Levi’s Intertextual Reference to Inferno Canto XXVI

25 Nov

While Primo Levi aids Jean in his task to carry the soup rations to the kitchen Jean appeals to Levi to teach him some Italian. During the course of their long journey from the well to the kitchen, Primo attempts to teach Jean, a French Haeftling Italian. Throughout their conversation Primo is repeatedly seen to refer to Dante’s “Inferno”, thus referring to Homer’s “Ulysses”.

                Levi clarifies “I have to tell in prose – a sacrilege” meaning that he is paraphrasing the Ulysses. Levi considers the Ulysses a scene under God which shouldn’t be translated or paraphrased. Levi also explains why he is paraphrasing by stating “I have only rescued two lines, but they are worth stopping for.” Levi introduces the idea that he does not remember exactly the lines of the “Inferno” and obviously does not have access to it.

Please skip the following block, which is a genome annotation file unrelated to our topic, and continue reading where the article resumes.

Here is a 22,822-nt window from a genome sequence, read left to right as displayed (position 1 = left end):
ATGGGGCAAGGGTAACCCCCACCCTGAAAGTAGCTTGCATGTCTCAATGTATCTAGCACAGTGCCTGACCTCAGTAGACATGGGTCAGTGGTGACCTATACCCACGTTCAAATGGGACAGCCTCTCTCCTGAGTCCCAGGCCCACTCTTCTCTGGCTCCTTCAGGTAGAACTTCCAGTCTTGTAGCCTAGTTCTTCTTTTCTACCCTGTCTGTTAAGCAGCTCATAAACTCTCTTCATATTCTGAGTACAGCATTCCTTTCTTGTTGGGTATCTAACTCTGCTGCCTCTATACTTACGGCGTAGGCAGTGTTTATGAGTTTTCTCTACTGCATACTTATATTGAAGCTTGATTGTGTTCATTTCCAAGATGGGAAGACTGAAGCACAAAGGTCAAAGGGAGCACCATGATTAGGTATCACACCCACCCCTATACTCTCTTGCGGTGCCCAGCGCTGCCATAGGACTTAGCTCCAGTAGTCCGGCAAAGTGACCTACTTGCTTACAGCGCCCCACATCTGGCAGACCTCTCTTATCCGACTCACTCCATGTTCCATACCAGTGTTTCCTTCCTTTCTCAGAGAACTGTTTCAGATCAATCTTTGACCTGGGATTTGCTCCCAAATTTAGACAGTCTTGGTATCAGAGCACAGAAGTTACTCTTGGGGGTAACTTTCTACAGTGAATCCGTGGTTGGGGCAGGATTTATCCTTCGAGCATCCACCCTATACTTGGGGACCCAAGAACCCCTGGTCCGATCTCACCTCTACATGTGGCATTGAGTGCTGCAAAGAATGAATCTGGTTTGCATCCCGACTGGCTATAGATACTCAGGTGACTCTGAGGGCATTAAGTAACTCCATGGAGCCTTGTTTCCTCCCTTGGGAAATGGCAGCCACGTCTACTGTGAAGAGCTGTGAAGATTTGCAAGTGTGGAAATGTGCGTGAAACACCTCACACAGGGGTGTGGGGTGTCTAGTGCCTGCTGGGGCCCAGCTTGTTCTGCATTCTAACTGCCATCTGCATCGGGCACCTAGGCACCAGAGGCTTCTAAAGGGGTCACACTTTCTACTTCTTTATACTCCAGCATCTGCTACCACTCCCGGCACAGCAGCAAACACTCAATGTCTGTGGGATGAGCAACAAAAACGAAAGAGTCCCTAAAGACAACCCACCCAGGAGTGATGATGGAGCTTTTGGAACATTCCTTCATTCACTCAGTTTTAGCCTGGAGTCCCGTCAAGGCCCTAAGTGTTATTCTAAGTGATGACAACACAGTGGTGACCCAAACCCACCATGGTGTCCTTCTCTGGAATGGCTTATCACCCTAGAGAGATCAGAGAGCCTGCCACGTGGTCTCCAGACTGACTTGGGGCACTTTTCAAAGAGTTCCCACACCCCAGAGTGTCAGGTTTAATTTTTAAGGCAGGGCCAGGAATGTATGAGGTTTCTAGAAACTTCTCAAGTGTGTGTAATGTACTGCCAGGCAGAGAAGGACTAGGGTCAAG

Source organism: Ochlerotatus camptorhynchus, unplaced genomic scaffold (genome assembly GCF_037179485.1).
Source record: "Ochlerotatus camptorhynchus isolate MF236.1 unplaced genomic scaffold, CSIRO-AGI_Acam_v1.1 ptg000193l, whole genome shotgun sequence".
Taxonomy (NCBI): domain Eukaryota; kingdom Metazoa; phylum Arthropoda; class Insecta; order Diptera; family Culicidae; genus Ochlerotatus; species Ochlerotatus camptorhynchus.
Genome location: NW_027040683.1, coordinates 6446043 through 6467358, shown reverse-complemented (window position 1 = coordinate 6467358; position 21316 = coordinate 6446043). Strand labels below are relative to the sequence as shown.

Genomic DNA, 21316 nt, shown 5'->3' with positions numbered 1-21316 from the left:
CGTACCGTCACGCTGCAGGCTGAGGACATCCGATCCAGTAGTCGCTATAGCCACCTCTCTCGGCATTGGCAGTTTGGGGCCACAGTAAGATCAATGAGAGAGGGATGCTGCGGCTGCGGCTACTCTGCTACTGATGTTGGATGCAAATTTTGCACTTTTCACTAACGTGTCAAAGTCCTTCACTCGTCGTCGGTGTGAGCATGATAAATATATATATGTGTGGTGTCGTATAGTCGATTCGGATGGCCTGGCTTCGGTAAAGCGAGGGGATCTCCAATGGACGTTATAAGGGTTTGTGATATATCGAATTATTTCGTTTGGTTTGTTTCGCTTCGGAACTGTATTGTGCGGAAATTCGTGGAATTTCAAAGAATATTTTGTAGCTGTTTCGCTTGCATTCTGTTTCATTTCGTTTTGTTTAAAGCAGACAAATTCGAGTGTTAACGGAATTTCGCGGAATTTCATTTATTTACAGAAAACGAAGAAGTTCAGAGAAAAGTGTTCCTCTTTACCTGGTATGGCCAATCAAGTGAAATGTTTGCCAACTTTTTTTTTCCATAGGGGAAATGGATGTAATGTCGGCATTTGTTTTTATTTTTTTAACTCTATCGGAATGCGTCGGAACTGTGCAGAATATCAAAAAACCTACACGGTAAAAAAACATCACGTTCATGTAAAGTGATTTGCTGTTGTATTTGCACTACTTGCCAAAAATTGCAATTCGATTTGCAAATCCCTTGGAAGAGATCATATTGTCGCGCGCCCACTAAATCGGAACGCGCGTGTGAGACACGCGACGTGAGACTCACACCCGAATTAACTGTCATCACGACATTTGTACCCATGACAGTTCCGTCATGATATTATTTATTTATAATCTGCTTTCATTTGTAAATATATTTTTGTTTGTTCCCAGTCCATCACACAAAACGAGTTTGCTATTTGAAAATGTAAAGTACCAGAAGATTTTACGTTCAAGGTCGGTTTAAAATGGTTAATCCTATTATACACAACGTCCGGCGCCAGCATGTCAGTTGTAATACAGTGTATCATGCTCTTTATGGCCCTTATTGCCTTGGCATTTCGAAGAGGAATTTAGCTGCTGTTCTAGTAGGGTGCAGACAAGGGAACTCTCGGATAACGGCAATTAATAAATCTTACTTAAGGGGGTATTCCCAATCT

Primarily Primo to the XXVI Canto of the “Inferno” because it is following climax where action falls and Ulysses is sent to hell. During the stages Levi’s adaptation to the camp he states “It is not possible to sink any lower than this; no human condition is more miserable than this, nor could it conceivably be so.” Signifying Levi’s degeneration into hell, and Levi later through his life in the camp refers to Dante’s “Inferno”. Replacing himself with Ulysses Primo rescues a few lines which he can remember from the “Inferno”, “Consider ye the seed from which ye sprang; Ye were not made to live like unto brutes, But for pursuit of virtue and of knowledge.”

                In general Levi refers to Ulyseus of Dante because Ulyseus has descended into hell and then ascended above all those who have caused him to sink. This foreshadows that Primo Levi will escape the horrors of the camp alive and live a prosperous life following his departure.

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